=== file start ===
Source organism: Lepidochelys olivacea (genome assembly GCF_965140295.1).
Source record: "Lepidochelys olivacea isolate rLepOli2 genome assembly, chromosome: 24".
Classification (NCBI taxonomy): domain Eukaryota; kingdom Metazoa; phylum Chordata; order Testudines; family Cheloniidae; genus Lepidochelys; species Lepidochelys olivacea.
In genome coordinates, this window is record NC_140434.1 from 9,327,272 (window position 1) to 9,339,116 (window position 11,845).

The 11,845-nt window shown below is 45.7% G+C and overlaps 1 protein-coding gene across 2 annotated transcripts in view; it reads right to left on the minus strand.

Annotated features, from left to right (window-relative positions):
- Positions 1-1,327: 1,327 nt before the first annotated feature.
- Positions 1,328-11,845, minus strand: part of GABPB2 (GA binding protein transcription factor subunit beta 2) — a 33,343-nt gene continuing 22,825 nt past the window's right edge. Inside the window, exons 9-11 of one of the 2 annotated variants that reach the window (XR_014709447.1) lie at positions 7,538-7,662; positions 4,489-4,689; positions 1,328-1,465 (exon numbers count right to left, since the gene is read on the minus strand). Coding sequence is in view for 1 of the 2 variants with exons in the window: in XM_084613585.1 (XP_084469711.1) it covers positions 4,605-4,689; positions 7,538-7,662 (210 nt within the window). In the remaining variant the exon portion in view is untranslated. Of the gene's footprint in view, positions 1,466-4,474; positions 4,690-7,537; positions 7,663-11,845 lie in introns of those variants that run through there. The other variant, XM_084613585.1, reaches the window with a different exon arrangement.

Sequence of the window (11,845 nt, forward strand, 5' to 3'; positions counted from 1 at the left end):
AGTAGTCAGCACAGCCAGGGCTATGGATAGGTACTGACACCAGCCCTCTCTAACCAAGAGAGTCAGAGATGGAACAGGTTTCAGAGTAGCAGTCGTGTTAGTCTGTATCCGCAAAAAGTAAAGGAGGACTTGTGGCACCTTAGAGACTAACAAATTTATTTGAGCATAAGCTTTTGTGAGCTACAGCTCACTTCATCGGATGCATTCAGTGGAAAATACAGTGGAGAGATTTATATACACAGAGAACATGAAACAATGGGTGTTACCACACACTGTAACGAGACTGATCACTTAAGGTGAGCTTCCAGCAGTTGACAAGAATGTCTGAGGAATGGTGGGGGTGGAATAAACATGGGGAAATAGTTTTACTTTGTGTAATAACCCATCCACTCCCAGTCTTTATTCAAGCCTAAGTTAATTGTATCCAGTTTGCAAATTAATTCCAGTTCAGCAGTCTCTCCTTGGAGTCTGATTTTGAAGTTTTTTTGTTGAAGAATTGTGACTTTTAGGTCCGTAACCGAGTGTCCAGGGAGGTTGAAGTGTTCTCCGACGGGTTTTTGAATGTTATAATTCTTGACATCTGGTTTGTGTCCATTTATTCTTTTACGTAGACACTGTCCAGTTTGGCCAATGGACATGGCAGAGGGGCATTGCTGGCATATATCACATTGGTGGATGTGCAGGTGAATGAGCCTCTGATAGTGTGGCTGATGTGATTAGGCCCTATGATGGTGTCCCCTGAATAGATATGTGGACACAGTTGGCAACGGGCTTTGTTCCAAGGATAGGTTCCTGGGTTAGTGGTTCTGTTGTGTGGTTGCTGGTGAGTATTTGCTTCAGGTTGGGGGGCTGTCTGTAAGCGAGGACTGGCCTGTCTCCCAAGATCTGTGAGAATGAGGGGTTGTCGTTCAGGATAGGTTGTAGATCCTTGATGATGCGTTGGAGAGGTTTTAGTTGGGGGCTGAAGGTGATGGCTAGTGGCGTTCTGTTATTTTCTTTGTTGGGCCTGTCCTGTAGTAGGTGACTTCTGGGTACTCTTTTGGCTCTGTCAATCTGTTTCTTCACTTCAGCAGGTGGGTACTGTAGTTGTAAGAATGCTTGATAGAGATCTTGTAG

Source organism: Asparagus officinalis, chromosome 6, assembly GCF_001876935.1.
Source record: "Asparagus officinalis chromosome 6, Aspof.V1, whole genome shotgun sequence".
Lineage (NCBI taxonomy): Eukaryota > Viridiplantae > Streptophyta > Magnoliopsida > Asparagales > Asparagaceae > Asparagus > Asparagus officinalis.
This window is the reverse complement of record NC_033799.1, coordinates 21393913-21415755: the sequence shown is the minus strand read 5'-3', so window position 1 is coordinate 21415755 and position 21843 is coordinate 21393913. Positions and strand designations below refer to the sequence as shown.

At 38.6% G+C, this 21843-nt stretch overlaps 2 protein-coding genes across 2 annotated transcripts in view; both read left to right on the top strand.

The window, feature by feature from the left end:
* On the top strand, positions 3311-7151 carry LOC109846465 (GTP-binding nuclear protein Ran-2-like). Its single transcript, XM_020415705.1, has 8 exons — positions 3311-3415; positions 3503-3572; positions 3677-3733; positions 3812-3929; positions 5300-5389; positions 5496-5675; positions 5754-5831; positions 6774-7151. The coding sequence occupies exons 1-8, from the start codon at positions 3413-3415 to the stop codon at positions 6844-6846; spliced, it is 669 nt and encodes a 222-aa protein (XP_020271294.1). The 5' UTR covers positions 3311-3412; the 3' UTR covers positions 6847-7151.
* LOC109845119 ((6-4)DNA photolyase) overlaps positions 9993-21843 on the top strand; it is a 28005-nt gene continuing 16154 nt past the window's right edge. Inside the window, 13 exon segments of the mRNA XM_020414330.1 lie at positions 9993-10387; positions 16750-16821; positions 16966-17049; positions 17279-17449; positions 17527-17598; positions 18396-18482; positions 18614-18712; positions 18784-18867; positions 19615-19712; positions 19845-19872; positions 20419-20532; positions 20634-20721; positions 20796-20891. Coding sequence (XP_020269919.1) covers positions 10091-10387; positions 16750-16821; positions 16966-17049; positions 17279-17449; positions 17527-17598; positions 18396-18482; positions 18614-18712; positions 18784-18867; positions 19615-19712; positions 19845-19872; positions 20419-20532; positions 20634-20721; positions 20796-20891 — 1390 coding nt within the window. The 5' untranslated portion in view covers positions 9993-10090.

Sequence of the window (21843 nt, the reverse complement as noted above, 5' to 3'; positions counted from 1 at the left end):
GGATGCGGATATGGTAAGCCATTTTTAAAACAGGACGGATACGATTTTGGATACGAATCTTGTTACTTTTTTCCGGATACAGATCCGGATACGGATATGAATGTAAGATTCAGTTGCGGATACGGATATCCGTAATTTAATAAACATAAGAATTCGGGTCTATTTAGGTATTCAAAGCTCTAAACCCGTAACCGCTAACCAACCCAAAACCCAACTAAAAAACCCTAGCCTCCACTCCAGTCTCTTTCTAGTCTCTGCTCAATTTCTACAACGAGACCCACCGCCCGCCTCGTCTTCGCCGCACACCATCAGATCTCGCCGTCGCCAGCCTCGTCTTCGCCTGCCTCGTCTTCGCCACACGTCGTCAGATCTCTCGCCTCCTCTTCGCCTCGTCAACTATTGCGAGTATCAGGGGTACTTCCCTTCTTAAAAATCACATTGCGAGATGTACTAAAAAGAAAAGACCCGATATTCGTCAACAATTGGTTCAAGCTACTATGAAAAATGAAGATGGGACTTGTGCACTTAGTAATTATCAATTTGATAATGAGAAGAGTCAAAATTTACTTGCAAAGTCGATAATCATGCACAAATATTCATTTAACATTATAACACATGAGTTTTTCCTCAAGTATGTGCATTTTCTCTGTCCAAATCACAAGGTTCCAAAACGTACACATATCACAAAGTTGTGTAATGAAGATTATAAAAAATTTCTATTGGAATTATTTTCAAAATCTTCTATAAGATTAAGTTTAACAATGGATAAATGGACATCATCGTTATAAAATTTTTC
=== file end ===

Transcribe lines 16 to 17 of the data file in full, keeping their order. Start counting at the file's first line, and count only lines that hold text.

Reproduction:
The window, feature by feature from the left end:
* On the top strand, positions 3311-7151 carry LOC109846465 (GTP-binding nuclear protein Ran-2-like). Its single transcript, XM_020415705.1, has 8 exons — positions 3311-3415; positions 3503-3572; positions 3677-3733; positions 3812-3929; positions 5300-5389; positions 5496-5675; positions 5754-5831; positions 6774-7151. The coding sequence occupies exons 1-8, from the start codon at positions 3413-3415 to the stop codon at positions 6844-6846; spliced, it is 669 nt and encodes a 222-aa protein (XP_020271294.1). The 5' UTR covers positions 3311-3412; the 3' UTR covers positions 6847-7151.